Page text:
Earlier this month we announced the February 4 debate between Bill Nye “the Science Guy” and Ken Ham, president of Answers in Genesis. It has been remarkable to hear from over 5,000 churches, Christian colleges, and other groups that have told us they will be showing a live web stream of the debate in their auditoriums. We have also seen a surprising number of secular groups that are organizing events to watch the live streaming. The well-publicized evolution/creation debate will take place Tuesday, February 4, at 7:00 PM (ET) at the Creation Museum in northern Kentucky. The event can be watched as a live stream at no charge via debatelive.org.
AiG has been asked whether another possible group, which is largely unreached by AiG, could also watch the debate: public school science classes. There are two challenges in that regard. First, our debate takes place at 7:00 PM (ET), which is too late for a U.S. public school science teacher to show even a portion of the debate in a classroom. Second, there are some public school teachers who might encounter opposition from their school administration about showing a debate about origins that will bring the creation account of origins into the classroom. (The debate topic is “Is creation a viable model of origins in today’s modern scientific era?”)
Although AiG is not involved in trying to mandate that creation must be taught in public school science classrooms, and in fact, we recognize that it could be counterproductive to force unwilling instructors to teach something they will probably present inadequately, we believe this event can nevertheless be a useful learning exercise. Debates featuring two nationally known spokespersons on origins and science matters and who come from different perspectives can help in the development of the critical thinking skills of students who watch the debate. Having students view the debate will also help counter the general censorship of a topic that is largely undiscussed in government-run schools.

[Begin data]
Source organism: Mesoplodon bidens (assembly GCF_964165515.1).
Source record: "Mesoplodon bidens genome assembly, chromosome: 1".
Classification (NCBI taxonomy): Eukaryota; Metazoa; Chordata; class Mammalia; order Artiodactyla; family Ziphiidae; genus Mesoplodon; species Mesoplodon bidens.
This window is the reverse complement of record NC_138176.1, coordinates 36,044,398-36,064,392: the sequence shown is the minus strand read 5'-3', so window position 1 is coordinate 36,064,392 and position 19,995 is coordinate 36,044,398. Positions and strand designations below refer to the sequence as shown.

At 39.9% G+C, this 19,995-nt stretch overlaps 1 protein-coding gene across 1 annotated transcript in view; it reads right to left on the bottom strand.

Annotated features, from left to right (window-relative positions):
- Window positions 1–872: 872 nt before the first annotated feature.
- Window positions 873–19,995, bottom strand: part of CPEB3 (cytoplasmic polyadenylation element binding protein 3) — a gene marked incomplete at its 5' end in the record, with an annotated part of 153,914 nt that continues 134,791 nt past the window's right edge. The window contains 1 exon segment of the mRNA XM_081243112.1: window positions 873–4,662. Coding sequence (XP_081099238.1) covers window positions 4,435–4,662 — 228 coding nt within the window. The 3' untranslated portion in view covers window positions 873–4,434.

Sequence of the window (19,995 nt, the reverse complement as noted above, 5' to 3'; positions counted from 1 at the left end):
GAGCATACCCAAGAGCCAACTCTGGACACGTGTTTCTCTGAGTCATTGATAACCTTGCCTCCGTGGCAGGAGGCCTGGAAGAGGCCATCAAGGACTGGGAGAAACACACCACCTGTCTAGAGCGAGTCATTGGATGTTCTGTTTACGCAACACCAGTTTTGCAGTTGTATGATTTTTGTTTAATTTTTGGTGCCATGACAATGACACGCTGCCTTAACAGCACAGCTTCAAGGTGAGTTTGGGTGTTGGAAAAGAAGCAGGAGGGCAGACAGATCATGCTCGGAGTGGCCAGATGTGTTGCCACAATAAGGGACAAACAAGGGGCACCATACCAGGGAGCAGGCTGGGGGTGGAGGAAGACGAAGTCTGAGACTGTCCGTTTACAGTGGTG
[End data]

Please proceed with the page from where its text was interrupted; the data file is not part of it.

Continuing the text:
AiG encourages public school teachers, whether they believe in evolution or creation, to make good use of the debate. After the February 4 event, a video recording will be available to stream for a period of time through debatelive.org. Ask your local science teachers to think about showing this debate in the classroom and have their students analyze the debate. They can see how an evolutionist and creationist present the best case for their respective positions. The debate will last 2½ hours, but teachers could elect to watch the five-minute opening statements and the 30-minute opening arguments from both sides (for a total of 70 minutes) if the entire debate is too long. The remainder of the debate time will involve answering questions from the audience presented through the moderator with rebuttal times.
A supporter named Rick recently shared with us:
We have our older boys deeply involved in our local public schools. I'd love to be able to equip my sons to involve their science teachers, and perhaps their classes, in the upcoming debate. I was wondering if maybe there are others who could be in a position to influence their public schools through this debate.
He added, “With Bill Nye as such a respected name in the science education community, it would seem that this would be a unique open door into that world.”
AiG notes, too, that because about 90 percent of children and teens who grow up in Christian homes attend public schools, the debate can bring AiG’s teaching into their classroom.
Ken Ham shared the following with a major media outlet recently:
Our young people—and adults—should be aware that considerable dissent exists in the scientific world regarding the validity of molecules-to-man evolution. It’s an important debate, for what you think about your origins will largely form your worldview. If you believe in a universe that was created by accident, then there is ultimately no meaning and purpose in life, and you can establish any belief system you want with no regard to an absolute Authority.
Ham added this challenge about teaching science in the classroom:
Almost all our public schools arbitrarily define science as explaining the world by natural processes alone. In essence, a religion of naturalism is being imposed on millions of students. They need to be taught the real nature of science, including its limitations. Mr. Nye, the host of a popular TV program for children, should welcome a scrutiny of evolution in the classrooms. Let our young people understand science correctly and hear both sides of the origins issue and then evaluate them.
Please help us promote this debate as a wonderfully unique opportunity to reach America’s public schools. Use social media to share the information about the debate with teachers and others, and give them the link of debatelive.org. In addition, Christian schools and homeschools should use this debate as a teaching tool as a part of their science curriculum.
If you are a public school science teacher and decide to show a part or all of the recording of the Nye/Ham debate to your students, please email us and share the reactions you received from the students.
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